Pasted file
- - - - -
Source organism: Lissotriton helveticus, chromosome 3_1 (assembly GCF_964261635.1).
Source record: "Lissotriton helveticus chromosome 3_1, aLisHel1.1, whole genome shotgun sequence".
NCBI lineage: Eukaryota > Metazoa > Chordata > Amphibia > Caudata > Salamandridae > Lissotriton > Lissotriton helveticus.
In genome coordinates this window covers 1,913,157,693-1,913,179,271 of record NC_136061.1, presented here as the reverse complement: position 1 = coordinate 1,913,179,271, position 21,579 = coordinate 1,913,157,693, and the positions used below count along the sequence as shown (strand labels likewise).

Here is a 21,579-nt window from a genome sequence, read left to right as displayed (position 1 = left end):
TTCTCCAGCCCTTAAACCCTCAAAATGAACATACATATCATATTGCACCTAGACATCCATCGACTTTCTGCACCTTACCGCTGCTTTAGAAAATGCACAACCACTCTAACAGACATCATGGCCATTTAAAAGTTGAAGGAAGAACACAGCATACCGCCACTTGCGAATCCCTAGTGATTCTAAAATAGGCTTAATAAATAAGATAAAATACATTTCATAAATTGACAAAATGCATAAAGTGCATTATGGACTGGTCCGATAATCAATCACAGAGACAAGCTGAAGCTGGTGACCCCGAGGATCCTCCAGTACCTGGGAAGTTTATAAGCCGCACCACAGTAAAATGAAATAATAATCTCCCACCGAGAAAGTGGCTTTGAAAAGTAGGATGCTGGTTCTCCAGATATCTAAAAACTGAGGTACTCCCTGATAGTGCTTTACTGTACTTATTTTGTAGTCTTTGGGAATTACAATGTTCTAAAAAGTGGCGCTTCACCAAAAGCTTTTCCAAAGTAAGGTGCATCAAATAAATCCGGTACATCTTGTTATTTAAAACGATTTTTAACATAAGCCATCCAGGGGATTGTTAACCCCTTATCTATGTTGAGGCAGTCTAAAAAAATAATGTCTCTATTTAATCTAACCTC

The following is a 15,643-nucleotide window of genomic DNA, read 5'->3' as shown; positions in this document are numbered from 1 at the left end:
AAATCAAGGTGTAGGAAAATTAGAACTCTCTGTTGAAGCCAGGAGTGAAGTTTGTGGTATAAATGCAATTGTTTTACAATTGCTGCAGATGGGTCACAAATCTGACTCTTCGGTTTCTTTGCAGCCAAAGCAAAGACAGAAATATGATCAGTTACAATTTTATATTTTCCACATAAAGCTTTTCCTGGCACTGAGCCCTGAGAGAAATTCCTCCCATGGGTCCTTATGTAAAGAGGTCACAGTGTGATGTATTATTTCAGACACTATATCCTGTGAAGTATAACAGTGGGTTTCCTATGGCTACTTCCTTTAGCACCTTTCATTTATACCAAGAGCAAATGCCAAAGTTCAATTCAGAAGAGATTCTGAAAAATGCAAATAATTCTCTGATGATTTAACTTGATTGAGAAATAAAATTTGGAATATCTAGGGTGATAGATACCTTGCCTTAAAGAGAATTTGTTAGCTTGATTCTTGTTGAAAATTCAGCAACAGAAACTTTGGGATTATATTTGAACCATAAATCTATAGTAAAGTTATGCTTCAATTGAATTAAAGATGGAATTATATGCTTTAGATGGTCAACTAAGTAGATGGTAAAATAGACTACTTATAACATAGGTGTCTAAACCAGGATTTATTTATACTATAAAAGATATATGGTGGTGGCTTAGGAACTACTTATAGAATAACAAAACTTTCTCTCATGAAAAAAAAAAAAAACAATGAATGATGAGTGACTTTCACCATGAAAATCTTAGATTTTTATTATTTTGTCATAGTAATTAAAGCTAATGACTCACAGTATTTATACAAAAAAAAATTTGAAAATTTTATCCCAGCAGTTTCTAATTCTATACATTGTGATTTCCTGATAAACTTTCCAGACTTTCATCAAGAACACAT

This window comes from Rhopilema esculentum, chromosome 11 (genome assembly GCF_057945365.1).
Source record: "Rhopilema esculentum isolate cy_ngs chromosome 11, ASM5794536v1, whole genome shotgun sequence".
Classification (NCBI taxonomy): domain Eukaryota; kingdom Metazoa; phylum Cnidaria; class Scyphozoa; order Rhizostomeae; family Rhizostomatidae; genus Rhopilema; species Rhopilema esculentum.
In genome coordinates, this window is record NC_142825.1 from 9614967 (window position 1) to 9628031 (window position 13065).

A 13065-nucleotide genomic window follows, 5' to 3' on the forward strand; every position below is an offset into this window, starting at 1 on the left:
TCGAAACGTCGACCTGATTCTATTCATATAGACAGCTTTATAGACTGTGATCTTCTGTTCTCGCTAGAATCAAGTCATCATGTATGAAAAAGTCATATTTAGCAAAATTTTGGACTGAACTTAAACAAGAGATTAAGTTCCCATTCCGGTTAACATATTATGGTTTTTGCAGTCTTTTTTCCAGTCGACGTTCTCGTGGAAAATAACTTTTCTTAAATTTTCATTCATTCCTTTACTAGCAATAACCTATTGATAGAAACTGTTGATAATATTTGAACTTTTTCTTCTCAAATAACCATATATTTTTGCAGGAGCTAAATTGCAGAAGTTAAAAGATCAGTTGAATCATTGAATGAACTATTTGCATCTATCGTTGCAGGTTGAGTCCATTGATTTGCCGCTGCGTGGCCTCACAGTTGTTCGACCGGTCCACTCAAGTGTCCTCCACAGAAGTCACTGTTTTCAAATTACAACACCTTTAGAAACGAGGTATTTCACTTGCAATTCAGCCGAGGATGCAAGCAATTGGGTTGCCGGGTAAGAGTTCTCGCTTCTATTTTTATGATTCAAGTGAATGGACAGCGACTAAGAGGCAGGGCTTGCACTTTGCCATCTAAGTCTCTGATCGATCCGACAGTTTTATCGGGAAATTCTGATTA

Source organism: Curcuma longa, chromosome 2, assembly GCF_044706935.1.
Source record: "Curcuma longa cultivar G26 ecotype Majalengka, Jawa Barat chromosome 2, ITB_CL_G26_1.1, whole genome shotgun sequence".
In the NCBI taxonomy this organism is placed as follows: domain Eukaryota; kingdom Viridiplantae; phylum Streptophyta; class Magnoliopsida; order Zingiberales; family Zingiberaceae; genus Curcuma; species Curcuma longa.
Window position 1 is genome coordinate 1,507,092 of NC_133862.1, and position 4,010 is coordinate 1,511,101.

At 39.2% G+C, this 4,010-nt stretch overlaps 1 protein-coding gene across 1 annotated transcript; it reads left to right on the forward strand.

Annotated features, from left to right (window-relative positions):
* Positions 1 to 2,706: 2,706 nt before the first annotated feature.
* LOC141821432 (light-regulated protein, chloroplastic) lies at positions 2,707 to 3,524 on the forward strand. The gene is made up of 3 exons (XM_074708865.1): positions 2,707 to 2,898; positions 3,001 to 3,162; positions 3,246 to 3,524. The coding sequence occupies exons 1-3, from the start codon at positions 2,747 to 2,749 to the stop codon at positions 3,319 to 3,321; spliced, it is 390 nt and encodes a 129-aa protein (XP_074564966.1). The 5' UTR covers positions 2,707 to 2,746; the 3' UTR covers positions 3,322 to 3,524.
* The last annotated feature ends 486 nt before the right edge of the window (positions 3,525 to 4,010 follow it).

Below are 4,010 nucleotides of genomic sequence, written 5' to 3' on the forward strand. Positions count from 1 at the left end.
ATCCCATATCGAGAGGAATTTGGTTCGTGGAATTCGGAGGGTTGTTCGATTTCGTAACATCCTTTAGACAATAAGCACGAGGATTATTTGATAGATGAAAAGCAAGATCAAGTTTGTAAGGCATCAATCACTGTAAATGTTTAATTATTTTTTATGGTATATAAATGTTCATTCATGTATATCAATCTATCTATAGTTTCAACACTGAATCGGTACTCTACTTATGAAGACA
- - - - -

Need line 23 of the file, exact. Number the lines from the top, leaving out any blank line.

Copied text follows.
* The last annotated feature ends 486 nt before the right edge of the window (positions 3,525 to 4,010 follow it).